Bird Box (2018). I don't get why this is so popular. It was trending on Twitter the weekend it popped up, with blindfolded rowboating Sandra Bullock memes everywhere. Its IMDb vote count dwarfs almost every other Netflix "original" and it's only been out three weeks. The whole "it kills you if you see it" plot device is similar to the "it kills you if it hears you" theme of A Quiet Place, which is way better, and that movie actually shows you what "it" is. Sarah Paulson is wasted in what's barely a cameo. The boat scenes drag on and on. The ending is a little too cute. I guess if you've been eating Netflix turds for months, even a stale PB&J is pretty good. Speaking of turds...

Roma (2018). Alfonso Cuaron followed up the highly overrated Gravity with this somehow even more overrated fuckery. It's even in the IMDb Top 250. It's ostensibly about the maid for a Mexican family in the early 70s as the husband leaves for Canada on "research." The first hour looks like high quality security cam footage. Nearly every scene is either a distant static shot of some mundane conversation or a slow precise panning shot left following the maid somewhere, usually in a circle. Sometimes Cuaron changes thing up and pans right. Because he's a fucking auteur. The second half has what would be a tremendous beach scene if it wasn't so poorly edited, and/or if I gave any kind of fuck about everything that came before.

@Hog's Big Ben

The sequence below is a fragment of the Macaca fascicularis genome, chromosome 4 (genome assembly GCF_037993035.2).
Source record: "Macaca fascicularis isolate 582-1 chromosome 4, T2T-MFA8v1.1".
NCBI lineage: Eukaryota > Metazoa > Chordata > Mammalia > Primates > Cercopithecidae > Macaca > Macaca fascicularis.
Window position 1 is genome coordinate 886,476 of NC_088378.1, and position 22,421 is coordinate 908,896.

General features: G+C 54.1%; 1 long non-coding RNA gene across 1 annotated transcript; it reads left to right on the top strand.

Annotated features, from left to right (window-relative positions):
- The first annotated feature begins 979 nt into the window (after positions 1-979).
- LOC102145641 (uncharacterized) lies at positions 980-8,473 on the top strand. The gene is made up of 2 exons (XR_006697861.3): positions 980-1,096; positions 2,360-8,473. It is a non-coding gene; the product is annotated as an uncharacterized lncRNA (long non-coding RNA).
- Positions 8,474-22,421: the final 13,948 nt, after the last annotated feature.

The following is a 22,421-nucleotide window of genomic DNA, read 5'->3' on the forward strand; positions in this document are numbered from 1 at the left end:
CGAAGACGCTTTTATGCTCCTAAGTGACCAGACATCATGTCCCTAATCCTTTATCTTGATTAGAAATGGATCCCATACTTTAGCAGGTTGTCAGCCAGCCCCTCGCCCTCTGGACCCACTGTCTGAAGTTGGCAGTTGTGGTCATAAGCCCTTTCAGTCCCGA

Can't remember if you commented on either of these, but if you haven't, next twofer?

Roma
The White Ribbon
I've never heard of The White Ribbon but it's impossible to be worse than Roma.
 

LiddyRules

The 9/11 Moon Landings Were An Outside Job
Netflix...why?

Bird Box (2018). I don't get why this is so popular. It was trending on Twitter the weekend it popped up, with blindfolded rowboating Sandra Bullock memes everywhere. Its IMDb vote count dwarfs almost every other Netflix "original" and it's only been out three weeks. The whole "it kills you if you see it" plot device is similar to the "it kills you if it hears you" theme of A Quiet Place, which is way better, and that movie actually shows you what "it" is. Sarah Paulson is wasted in what's barely a cameo. The boat scenes drag on and on. The ending is a little too cute. I guess if you've been eating Netflix turds for months, even a stale PB&J is pretty good. Speaking of turds...